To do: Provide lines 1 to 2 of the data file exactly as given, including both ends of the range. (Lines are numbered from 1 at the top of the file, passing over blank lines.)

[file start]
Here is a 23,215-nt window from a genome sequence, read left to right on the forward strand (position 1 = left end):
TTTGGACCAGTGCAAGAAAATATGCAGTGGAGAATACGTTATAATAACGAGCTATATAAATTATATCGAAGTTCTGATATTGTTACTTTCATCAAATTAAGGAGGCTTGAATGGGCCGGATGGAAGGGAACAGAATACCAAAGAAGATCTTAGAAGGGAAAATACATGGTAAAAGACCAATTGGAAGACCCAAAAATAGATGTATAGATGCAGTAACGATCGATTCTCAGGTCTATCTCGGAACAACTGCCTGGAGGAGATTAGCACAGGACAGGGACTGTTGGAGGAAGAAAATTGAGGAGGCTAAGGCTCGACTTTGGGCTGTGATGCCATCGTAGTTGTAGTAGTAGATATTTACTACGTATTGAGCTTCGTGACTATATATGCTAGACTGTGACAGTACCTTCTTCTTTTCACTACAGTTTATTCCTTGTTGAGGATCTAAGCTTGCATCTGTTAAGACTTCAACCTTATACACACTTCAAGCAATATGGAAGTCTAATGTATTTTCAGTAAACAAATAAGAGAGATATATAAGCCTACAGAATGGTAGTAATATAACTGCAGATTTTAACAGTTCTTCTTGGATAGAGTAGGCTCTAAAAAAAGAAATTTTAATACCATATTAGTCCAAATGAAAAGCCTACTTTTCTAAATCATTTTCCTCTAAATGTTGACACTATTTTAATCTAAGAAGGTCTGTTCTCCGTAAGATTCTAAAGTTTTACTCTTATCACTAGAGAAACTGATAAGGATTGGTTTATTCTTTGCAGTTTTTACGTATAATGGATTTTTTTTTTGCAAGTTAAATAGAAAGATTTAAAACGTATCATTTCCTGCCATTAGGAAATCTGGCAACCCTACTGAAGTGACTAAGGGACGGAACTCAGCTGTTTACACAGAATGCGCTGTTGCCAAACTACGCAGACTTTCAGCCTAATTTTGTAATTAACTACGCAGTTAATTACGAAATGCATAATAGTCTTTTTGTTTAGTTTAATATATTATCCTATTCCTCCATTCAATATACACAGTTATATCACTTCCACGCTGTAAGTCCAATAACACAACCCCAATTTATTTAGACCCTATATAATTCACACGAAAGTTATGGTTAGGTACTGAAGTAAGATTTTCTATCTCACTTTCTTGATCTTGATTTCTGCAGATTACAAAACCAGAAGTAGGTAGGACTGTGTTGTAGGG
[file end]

Here is a 23,215-nt window from a genome sequence, read left to right on the forward strand (position 1 = left end):
TTTGGACCAGTGCAAGAAAATATGCAGTGGAGAATACGTTATAATAACGAGCTATATAAATTATATCGAAGTTCTGATATTGTTACTTTCATCAAATTAAGGAGGCTTGAATGGGCCGGATGGAAGGGAACAGAATACCAAAGAAGATCTTAGAAGGGAAAATACATGGTAAAAGACCAATTGGAAGACCCAAAAATAGATGTATAGATGCAGTAACGATCGATTCTCAGGTCTATCTCGGAACAACTGCCTGGAGGAGATTAGCACAGGACAGGGACTGTTGGAGGAAGAAAATTGAGGAGGCTAAGGCTCGACTTTGGGCTGTGATGCCATCGTAGTTGTAGTAGTAGATATTTACTACGTATTGAGCTTCGTGACTATATATGCTAGACTGTGACAGTACCTTCTTCTTTTCACTACAGTTTATTCCTTGTTGAGGATCTAAGCTTGCATCTGTTAAGACTTCAACCTTATACACACTTCAAGCAATATGGAAGTCTAATGTATTTTCAGTAAACAAATAAGAGAGATATATAAGCCTACAGAATGGTAGTAATATAACTGCAGATTTTAACAGTTCTTCTTGGATAGAGTAGGCTCTAAAAAAAGAAATTTTAATACCATATTAGTCCAAATGAAAAGCCTACTTTTCTAAATCATTTTCCTCTAAATGTTGACACTATTTTAATCTAAGAAGGTCTGTTCTCCGTAAGATTCTAAAGTTTTACTCTTATCACTAGAGAAACTGATAAGGATTGGTTTATTCTTTGCAGTTTTTACGTATAATGGATTTTTTTTTTGCAAGTTAAATAGAAAGATTTAAAACGTATCATTTCCTGCCATTAGGAAATCTGGCAACCCTACTGAAGTGACTAAGGGACGGAACTCAGCTGTTTACACAGAATGCGCTGTTGCCAAACTACGCAGACTTTCAGCCTAATTTTGTAATTAACTACGCAGTTAATTACGAAATGCATAATAGTCTTTTTGTTTAGTTTAATATATTATCCTATTCCTCCATTCAATATACACAGTTATATCACTTCCACGCTGTAAGTCCAATAACACAACCCCAATTTATTTAGACCCTATATAATTCACACGAAAGTTATGGTTAGGTACTGAAGTAAGATTTTCTATCTCACTTTCTTGATCTTGATTTCTGCAGATTACAAAACCAGAAGTAGGTAGGACTGTGTTGTAGGG